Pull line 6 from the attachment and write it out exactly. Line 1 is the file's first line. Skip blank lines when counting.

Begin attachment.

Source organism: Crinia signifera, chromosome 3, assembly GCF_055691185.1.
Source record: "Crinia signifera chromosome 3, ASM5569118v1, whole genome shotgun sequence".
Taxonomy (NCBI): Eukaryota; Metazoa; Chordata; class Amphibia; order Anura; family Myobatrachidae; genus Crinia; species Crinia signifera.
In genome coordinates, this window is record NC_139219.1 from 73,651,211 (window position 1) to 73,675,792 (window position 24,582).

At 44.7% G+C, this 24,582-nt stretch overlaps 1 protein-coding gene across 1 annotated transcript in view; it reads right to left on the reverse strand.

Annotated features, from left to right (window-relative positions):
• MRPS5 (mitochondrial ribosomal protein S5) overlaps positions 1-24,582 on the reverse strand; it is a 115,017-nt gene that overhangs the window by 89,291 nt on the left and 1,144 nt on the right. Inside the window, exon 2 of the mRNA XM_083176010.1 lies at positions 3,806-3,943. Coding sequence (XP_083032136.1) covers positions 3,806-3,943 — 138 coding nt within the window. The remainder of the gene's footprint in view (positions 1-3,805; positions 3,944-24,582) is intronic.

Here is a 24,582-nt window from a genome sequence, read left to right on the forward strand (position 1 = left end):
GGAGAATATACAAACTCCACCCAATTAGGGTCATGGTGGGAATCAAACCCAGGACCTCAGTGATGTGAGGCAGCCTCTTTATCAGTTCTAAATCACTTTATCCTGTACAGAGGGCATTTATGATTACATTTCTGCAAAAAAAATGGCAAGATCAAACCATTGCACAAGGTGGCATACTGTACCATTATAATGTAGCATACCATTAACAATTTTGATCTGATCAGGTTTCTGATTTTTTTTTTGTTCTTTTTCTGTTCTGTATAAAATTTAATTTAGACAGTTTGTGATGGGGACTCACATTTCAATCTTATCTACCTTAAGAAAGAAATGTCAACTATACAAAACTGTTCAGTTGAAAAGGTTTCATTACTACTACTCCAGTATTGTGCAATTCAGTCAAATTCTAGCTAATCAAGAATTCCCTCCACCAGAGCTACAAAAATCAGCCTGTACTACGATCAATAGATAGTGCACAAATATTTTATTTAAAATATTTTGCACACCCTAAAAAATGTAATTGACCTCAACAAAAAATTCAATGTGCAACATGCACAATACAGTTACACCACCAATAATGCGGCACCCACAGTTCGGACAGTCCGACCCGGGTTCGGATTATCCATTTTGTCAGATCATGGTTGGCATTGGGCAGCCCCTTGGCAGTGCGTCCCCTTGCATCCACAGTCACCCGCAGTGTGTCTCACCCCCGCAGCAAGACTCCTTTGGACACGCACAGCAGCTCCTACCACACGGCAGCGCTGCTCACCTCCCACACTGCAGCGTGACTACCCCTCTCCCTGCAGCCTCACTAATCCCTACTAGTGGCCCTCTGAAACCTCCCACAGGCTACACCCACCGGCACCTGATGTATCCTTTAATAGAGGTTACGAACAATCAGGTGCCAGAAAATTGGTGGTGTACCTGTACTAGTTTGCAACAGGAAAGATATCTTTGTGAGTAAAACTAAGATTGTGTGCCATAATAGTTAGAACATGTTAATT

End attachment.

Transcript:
Annotated features, from left to right (window-relative positions):